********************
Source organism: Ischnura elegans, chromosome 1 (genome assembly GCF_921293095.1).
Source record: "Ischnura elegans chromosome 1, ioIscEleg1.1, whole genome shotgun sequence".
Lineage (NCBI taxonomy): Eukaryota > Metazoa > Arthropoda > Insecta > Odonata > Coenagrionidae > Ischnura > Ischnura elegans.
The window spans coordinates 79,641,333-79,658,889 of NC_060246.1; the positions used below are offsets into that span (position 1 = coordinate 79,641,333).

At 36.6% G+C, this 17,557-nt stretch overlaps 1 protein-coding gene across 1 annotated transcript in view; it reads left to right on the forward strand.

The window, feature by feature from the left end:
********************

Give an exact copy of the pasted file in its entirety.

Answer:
Source organism: Ischnura elegans, chromosome 1 (genome assembly GCF_921293095.1).
Source record: "Ischnura elegans chromosome 1, ioIscEleg1.1, whole genome shotgun sequence".
Lineage (NCBI taxonomy): Eukaryota > Metazoa > Arthropoda > Insecta > Odonata > Coenagrionidae > Ischnura > Ischnura elegans.
The window spans coordinates 79,641,333-79,658,889 of NC_060246.1; the positions used below are offsets into that span (position 1 = coordinate 79,641,333).

At 36.6% G+C, this 17,557-nt stretch overlaps 1 protein-coding gene across 1 annotated transcript in view; it reads left to right on the forward strand.

The window, feature by feature from the left end: